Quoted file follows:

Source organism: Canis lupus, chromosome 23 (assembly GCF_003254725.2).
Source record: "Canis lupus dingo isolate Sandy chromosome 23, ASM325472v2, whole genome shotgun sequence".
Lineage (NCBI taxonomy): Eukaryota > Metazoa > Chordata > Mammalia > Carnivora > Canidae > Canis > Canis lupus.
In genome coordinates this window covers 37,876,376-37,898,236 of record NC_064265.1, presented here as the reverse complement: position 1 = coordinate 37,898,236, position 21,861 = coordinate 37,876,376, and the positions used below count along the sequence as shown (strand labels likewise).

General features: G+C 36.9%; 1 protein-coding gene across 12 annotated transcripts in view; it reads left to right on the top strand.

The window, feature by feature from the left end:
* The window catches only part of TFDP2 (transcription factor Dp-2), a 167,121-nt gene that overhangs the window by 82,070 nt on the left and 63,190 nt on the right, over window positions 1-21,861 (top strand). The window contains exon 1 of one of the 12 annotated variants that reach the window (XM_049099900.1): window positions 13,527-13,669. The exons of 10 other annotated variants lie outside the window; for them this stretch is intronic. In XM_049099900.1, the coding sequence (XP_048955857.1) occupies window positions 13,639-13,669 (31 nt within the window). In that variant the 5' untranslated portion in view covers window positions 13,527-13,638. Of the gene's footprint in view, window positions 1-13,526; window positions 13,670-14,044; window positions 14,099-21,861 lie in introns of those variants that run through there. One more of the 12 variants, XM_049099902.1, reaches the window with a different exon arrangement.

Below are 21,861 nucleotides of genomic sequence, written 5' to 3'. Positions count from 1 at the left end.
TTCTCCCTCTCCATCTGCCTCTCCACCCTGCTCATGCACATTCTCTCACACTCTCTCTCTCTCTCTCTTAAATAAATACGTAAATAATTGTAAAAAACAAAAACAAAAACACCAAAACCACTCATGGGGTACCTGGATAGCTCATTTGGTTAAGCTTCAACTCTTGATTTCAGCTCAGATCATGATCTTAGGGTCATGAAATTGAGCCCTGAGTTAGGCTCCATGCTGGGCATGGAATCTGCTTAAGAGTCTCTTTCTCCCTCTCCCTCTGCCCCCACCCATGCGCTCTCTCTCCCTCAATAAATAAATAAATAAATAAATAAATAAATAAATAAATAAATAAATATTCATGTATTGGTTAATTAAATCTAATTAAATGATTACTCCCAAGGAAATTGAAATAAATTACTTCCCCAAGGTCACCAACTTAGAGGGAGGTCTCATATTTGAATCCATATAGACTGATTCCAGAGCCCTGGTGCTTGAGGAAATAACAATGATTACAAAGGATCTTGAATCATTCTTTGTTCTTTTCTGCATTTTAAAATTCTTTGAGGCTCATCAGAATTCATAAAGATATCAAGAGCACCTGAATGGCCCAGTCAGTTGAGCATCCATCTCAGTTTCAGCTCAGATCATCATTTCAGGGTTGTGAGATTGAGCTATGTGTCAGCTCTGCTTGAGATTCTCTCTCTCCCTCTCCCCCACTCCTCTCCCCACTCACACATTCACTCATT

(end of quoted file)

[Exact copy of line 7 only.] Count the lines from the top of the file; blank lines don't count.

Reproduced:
* The window catches only part of TFDP2 (transcription factor Dp-2), a 167,121-nt gene that overhangs the window by 82,070 nt on the left and 63,190 nt on the right, over window positions 1-21,861 (top strand). The window contains exon 1 of one of the 12 annotated variants that reach the window (XM_049099900.1): window positions 13,527-13,669. The exons of 10 other annotated variants lie outside the window; for them this stretch is intronic. In XM_049099900.1, the coding sequence (XP_048955857.1) occupies window positions 13,639-13,669 (31 nt within the window). In that variant the 5' untranslated portion in view covers window positions 13,527-13,638. Of the gene's footprint in view, window positions 1-13,526; window positions 13,670-14,044; window positions 14,099-21,861 lie in introns of those variants that run through there. One more of the 12 variants, XM_049099902.1, reaches the window with a different exon arrangement.